"It’s like anyplace else; you get a couple of good players and getting local kids like Rebecca Lobo, Nykesha Sales and Jen Rizzotti. You get a lot of New England kids and Connecticut kids and then, one thing led to another. And once TV catches on and they start televising your games, that’s when it all took off."

Along with Tennessee, it can be argued that UConn helped trigger the rise in the popularity of women’s basketball in this country. Between the two programs, they have won 15 of the 28 titles which the NCAA has awarded since the start of the women’s national championship basketball tournament in 1982.

Plenty has happened to the women’s game in the span of those 28 years. And, Auriemma said, the key for future success is to continue to build on the momentum which has been gained over a relatively short period of time and get more and more schools to put more into their women’s basketball program.

"It’s still young," he said of the women’s game, itself. "It’s only been in the last 15 years or so that more and more programs have been able to get the funding that they need from the universities. All that helped spread the wealth around. There are players going to more programs than just the established ones, which has allowed a bunch of schools to become competitive. It used to be just three or four (schools), now, it’s probably 15 to 20 teams who can beat anybody at any time.

"It’s moving in the right direction, but it’s like anything else: You don’t want it to go the way of women’s soccer where you have that big splash with the World Cup, then it goes back to where it was. We have to keep growing the game."

The UConn women gave the game unprecedented exposure recently when the program set an NCAA record with 89 consecutive wins, displacing the 88-game mark set by the John Wooden-coach UCLA men from 1971 through 1974.

UConn’s streak began with the first game of the 2009 season, after Stanford defeated the Huskies in the semifinals of the 2008 Women’s Final Four. The Huskies would win the 2009 and 2010 national championships with 39-0 records both seasons. The streak ended at 89 on Dec. 30, 2010 in a 71-59 loss at Stanford. Since then, UConn has won six straight games to improve to 18-1 on the season and move into the second spot in the latest women’s poll.

After Auriemma and his players were besieged by the local and national media as the streak grew, when it finally came to an end, it allowed the program to exhale and get on with the business at hand. In some ways, Auriemma has said, the end of the streak was a relief.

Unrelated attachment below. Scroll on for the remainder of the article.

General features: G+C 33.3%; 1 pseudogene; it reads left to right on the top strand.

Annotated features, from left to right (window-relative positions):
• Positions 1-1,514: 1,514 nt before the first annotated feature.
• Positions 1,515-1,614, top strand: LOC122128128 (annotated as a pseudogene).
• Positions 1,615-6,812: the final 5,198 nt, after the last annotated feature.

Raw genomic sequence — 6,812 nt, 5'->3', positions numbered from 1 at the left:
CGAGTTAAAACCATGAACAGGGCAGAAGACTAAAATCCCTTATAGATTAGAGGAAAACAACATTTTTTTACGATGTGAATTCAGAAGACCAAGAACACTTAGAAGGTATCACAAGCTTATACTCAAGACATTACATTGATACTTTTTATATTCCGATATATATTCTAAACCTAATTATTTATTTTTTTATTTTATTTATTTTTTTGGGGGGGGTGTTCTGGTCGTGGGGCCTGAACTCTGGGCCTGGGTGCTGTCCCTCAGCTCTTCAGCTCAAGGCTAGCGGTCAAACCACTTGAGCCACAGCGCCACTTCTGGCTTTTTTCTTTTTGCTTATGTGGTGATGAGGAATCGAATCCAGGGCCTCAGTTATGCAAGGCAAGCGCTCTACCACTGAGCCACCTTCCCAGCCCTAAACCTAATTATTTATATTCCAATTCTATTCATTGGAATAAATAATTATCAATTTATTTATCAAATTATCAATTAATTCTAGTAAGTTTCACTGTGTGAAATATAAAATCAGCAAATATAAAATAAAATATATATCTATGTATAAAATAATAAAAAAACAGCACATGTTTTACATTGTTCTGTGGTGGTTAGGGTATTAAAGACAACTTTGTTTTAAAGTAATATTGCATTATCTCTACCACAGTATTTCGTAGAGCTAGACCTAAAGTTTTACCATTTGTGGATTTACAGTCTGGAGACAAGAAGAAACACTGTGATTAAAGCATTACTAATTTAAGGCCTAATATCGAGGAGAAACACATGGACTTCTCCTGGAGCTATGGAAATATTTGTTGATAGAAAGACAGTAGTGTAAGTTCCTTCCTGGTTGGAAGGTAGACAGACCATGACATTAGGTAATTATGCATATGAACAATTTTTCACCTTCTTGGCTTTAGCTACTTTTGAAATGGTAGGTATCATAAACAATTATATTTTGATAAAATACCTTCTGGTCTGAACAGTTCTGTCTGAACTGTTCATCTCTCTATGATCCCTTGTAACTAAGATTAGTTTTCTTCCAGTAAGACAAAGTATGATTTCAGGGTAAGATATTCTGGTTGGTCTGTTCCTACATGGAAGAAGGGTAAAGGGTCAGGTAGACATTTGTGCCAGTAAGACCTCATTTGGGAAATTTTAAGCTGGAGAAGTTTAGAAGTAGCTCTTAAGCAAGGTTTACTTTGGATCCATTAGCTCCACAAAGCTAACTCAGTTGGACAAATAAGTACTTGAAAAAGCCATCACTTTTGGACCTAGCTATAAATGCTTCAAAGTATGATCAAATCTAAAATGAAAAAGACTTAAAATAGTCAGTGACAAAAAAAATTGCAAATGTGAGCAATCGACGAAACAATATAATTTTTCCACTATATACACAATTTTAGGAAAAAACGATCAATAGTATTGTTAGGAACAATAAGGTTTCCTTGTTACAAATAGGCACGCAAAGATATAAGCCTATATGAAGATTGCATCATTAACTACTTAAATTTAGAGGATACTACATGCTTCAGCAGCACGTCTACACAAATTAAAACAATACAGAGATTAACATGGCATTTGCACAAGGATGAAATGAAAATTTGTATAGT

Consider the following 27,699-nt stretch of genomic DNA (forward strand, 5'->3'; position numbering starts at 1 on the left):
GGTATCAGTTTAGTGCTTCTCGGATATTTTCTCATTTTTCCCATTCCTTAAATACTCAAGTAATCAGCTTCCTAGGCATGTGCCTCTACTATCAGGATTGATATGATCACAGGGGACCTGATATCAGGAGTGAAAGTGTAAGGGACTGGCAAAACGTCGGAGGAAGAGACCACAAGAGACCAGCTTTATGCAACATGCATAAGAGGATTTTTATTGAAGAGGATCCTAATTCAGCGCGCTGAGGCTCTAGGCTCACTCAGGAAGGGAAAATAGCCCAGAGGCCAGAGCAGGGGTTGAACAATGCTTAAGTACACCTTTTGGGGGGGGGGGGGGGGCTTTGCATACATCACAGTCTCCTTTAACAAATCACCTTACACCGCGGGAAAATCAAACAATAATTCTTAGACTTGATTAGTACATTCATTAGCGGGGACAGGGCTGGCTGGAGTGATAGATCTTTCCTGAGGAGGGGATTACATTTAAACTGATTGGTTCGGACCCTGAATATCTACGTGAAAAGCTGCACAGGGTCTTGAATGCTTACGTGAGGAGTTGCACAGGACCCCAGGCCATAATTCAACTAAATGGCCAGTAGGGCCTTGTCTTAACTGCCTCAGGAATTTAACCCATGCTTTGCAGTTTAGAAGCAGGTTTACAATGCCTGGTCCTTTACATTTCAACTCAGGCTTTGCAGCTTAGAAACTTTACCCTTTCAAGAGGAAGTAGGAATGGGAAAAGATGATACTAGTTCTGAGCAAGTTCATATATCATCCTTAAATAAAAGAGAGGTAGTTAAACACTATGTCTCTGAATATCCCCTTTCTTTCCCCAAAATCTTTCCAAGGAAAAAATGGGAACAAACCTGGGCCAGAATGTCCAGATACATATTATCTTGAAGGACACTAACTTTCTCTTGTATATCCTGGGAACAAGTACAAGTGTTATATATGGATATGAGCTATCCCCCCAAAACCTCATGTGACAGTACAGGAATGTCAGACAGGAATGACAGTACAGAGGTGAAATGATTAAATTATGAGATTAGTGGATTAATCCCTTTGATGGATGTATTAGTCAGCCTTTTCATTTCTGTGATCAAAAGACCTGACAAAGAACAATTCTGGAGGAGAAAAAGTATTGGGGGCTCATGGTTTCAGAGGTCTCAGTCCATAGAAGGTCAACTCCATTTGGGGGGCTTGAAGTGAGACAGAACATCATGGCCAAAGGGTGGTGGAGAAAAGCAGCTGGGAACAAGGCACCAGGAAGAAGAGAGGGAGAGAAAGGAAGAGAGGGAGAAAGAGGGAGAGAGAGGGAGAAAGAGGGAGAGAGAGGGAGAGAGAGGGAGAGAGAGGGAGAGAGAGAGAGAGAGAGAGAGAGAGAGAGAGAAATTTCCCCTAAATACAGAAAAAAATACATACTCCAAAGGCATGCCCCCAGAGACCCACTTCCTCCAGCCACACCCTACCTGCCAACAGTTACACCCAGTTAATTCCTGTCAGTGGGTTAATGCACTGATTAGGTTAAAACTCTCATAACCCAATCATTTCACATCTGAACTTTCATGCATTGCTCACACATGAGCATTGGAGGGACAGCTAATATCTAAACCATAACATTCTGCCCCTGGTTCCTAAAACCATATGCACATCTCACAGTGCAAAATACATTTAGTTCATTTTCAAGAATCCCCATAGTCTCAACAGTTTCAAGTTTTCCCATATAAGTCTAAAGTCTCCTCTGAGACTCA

"I think the kids got a little tired of answering questions about it, day-in and day-out," he said of the media circus which followed the Huskies as the streak approached and eventually topped UCLA’s record which stood for some 36 years. "Looking back on it now, it’s remarkable that we were able to do what we did.

"Now that it’s over, fortunately, you don’t have to talk about it," he added with a smile. "It was great while it lasted and people were probably happy that they were able to go through it and that it was a lot of fun while we were doing it. But, like anything else, it was going to end at some point, you just didn’t know when."

Auriemma’s girls have won 753 games and lost only 123 in his 25-plus seasons at Connecticut. He reached 700 victories faster than any head coach in history, needing just 822 games to reach the milestone which he achieved last season. More importantly, every recruited freshman who has completed her athletic eligibility under Auriemma’s watch has graduated with a degree from UConn.

Having done about all he can in the women’s game, save for what he hopes will be bringing home an Olympic gold medal next summer, there are those in the basketball world who often wonder what Geno Auriemma would or could do if he was given the reins to a Division I college men’s program.

That, he said with a smile, will be a question which, in all likelihood, will go unanswered thanks to Auriemma’s being comfortable in his current digs.

"I get asked that all the time," he said of having given thought to coaching a men’s team.

"When you’re young, you’d like to think that you can do anything at anytime and anywhere. As you get older, you start to realize what you’re good at and where you’re successful.

"I enjoy being at Connecticut. My family has grown up there. So, I don’t see myself anywhere else. I’m at an age now where it doesn’t make sense to look anywhere else. I’m happy where I am."